Everyone is mobilized to be active. Before, people went to their meetings and had a nominal attendance. Every group, every youth group, is very active, looking for ways to help, to volunteer. There was a collection point at our parish center in Uniondale. They have become overwhelmed. Our church has donated the space, not renting it out, using it to accept donations for sorting and packing.
Have there been other attacks in the history of Ukraine?
We have what is called the Holodomor, which means death by starvation. Somewhere between 6 and 10 million Ukrainians died of starvation in 1932 and 1933. A memorial is held annually on Long Island. We have a monument in Eisenhower Park that is maintained. It was set up by the Committee of the Ukrainian Congress of America.
Why haven’t I heard of the Holodomor?
You should research it. Stalin forcibly starved millions of Ukrainians, millions. Every Ukrainian has a grandfather or great uncle with photos of a mountain of rotting Ukrainian bodies, corpses. It was a horrible experience that Ukrainians had.
How was this covered?
The New York Times had at the time in its drafting a denarius by the name of Walter Duranty. His job was to cover the famine. He denied that this happened. The New York Times was asked to withdraw his stories and return the Pulitzer he won for his cover. They publicly acknowledged that the Holodomor happened and they erred on the wrong side of the story in terms of coverage in the 1930s.
Is Russia Waging a War Using Disinformation?
One of the big issues that has crystallized is that one of Russia’s greatest weapons is propaganda. They use propaganda to their advantage. They promote it to the world and to their own people. We’ve always said he’s at the front of their arsenal. And now the world sees it.
Are Americans hearing the truth?
I think the reports have been mostly accurate. If anyone asks my opinion, I’ll give it to them. If they ask for facts, I will state the facts, as to what did or did not happen. I can give my opinion on why it happened.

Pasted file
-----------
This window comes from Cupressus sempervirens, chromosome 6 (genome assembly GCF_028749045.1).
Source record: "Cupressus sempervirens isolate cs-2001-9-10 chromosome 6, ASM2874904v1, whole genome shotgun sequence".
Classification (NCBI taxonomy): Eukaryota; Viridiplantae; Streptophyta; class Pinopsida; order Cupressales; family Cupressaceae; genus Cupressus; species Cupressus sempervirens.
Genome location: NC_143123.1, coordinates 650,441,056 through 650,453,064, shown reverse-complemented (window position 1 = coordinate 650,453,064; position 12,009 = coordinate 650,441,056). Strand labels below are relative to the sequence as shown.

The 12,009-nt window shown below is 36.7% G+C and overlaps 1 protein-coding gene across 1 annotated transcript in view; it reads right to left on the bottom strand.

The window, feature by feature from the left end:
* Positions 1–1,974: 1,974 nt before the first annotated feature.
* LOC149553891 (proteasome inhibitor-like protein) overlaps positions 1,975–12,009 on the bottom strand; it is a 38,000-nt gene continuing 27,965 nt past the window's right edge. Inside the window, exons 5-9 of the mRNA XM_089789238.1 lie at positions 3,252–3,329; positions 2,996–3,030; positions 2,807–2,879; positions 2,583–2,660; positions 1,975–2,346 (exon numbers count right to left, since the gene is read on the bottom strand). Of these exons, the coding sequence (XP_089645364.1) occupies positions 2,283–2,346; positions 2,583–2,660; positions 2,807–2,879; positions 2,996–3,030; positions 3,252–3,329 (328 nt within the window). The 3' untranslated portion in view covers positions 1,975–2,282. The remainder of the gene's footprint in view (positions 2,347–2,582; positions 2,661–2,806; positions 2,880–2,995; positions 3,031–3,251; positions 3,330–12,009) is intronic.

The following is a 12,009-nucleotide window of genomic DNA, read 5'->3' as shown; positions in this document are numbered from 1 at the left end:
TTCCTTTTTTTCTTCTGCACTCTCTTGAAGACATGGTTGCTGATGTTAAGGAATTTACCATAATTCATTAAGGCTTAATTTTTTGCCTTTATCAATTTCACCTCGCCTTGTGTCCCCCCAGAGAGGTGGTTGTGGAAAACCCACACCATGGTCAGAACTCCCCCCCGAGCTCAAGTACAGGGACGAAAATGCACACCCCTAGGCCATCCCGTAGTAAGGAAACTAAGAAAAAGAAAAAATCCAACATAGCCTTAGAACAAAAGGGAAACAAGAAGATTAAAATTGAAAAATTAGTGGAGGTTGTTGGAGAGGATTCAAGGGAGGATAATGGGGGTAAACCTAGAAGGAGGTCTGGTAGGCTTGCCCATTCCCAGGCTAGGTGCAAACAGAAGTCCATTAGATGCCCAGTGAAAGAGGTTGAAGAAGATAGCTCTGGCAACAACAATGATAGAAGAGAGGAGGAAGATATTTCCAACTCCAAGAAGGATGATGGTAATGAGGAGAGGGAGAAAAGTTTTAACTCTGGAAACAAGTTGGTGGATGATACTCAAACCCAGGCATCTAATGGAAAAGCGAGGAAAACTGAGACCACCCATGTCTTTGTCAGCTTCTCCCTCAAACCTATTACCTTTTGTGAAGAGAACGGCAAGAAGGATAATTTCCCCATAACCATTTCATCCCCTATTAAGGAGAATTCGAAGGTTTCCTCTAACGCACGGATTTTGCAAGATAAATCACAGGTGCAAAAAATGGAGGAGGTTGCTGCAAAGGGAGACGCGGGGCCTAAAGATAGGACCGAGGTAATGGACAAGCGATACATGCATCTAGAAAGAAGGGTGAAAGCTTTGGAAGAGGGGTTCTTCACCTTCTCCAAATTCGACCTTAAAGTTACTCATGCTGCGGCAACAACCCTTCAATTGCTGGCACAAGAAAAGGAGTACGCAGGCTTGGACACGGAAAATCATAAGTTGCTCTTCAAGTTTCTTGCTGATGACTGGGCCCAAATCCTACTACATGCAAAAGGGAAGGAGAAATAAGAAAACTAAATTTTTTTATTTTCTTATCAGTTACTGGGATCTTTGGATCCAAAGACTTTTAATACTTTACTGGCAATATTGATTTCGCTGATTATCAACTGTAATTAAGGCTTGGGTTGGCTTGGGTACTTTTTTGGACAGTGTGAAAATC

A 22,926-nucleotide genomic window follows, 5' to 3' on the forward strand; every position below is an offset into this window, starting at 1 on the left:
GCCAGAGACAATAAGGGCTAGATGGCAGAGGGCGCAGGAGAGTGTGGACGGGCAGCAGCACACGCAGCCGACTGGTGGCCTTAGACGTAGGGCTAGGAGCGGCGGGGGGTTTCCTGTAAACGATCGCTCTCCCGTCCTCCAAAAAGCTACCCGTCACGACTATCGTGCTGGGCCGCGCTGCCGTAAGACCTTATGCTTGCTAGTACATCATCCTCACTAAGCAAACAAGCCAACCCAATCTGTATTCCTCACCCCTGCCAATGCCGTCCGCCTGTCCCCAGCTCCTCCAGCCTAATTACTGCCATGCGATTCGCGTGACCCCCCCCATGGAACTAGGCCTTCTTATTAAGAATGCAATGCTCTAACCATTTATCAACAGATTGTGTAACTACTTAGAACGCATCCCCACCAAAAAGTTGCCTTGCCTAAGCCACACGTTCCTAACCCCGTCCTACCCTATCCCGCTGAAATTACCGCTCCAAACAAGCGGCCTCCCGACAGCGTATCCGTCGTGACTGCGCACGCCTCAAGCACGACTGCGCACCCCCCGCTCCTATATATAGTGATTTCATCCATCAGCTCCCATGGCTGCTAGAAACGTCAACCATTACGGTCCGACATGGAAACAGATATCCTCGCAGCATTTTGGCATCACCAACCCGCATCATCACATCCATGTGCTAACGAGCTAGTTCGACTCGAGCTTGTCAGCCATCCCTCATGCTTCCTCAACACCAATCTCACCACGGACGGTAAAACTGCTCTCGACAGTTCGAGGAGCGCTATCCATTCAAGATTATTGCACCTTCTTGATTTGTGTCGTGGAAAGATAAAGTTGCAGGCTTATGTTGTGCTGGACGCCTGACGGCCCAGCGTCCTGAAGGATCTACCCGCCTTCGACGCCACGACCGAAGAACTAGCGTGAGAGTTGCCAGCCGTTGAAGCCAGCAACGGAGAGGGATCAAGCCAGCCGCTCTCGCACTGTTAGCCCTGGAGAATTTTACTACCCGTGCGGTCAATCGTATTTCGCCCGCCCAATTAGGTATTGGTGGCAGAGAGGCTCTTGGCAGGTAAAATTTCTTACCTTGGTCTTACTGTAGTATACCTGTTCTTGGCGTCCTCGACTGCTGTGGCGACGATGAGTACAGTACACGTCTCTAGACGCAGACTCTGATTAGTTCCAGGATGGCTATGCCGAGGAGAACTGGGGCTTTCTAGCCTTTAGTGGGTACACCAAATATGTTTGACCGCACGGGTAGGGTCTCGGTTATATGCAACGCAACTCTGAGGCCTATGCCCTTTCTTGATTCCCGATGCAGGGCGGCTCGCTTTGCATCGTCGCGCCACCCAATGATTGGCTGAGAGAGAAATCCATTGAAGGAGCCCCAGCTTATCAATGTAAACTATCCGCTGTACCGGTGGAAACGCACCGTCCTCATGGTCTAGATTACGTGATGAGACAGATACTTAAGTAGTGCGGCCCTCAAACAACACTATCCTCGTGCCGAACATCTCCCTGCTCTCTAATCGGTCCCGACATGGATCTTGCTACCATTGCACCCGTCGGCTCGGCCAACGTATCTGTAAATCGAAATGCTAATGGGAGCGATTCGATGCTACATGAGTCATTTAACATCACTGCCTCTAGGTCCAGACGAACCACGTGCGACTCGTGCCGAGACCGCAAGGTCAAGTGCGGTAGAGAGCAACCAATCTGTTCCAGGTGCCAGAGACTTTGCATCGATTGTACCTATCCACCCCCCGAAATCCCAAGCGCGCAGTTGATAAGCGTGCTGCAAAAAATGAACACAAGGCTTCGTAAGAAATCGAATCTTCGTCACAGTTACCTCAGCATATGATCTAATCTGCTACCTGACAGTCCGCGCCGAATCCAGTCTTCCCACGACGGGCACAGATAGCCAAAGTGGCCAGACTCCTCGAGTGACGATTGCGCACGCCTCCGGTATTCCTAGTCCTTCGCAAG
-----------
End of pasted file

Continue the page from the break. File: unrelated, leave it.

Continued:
Did you help bring out any flags?
We distributed hundreds, thousands of flags. Companies contact us. They want to put the flag on their table. There is also a Ukrainian symbol, a trident, it is a symbol of Ukrainian nationalism, a pride. Ukrainians will have it as a pin. This is not a political contest. You have an antagonist, a guy who is pure evil, who lies and cheats and has no human life value. And then you have the Ukrainians. Wherever you go. Go up and down. I was in Florida on the waterfront. I can’t tell you how many sailboats had Ukrainian flags.
It’s a good first step. What else?
Next, we come to hardware support. You have to stock up, go after politicians to encourage them not to hold back. Give Ukraine defensive weapons. The Poles wanted to give us their planes. The United States replied: “Absolutely not”. It would have been easy. Ukrainians are skilled pilots. Do not hold back. Why are we applying sanctions now, but we didn’t three months ago? Why did we wait for war to break out while he was gathering troops on the border? For military exercises? Everyone was so hesitant to support Ukraine and impose sanctions on the Russians. Today, the whole world is paying the price. Do not hold back.